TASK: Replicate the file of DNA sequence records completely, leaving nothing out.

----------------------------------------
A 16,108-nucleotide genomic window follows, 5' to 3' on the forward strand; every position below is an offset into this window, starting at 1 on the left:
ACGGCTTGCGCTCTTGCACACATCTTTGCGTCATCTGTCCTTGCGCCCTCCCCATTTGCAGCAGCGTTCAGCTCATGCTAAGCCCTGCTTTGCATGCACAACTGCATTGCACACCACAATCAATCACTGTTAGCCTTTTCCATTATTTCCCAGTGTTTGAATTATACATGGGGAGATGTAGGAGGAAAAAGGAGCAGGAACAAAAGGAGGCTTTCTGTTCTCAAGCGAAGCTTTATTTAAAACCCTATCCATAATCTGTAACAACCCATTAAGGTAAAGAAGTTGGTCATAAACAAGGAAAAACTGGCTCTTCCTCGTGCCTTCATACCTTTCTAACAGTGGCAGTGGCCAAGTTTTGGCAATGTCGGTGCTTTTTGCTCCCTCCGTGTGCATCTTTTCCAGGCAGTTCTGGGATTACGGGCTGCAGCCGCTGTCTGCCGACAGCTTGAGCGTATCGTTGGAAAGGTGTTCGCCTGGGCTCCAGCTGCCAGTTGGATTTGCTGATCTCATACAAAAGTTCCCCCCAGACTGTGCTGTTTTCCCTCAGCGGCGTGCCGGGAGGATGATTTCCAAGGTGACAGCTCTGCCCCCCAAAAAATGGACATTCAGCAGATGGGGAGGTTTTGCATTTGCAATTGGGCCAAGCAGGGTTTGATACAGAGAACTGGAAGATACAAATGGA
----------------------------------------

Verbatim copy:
A 16,108-nucleotide genomic window follows, 5' to 3' on the forward strand; every position below is an offset into this window, starting at 1 on the left:
ACGGCTTGCGCTCTTGCACACATCTTTGCGTCATCTGTCCTTGCGCCCTCCCCATTTGCAGCAGCGTTCAGCTCATGCTAAGCCCTGCTTTGCATGCACAACTGCATTGCACACCACAATCAATCACTGTTAGCCTTTTCCATTATTTCCCAGTGTTTGAATTATACATGGGGAGATGTAGGAGGAAAAAGGAGCAGGAACAAAAGGAGGCTTTCTGTTCTCAAGCGAAGCTTTATTTAAAACCCTATCCATAATCTGTAACAACCCATTAAGGTAAAGAAGTTGGTCATAAACAAGGAAAAACTGGCTCTTCCTCGTGCCTTCATACCTTTCTAACAGTGGCAGTGGCCAAGTTTTGGCAATGTCGGTGCTTTTTGCTCCCTCCGTGTGCATCTTTTCCAGGCAGTTCTGGGATTACGGGCTGCAGCCGCTGTCTGCCGACAGCTTGAGCGTATCGTTGGAAAGGTGTTCGCCTGGGCTCCAGCTGCCAGTTGGATTTGCTGATCTCATACAAAAGTTCCCCCCAGACTGTGCTGTTTTCCCTCAGCGGCGTGCCGGGAGGATGATTTCCAAGGTGACAGCTCTGCCCCCCAAAAAATGGACATTCAGCAGATGGGGAGGTTTTGCATTTGCAATTGGGCCAAGCAGGGTTTGATACAGAGAACTGGAAGATACAAATGGA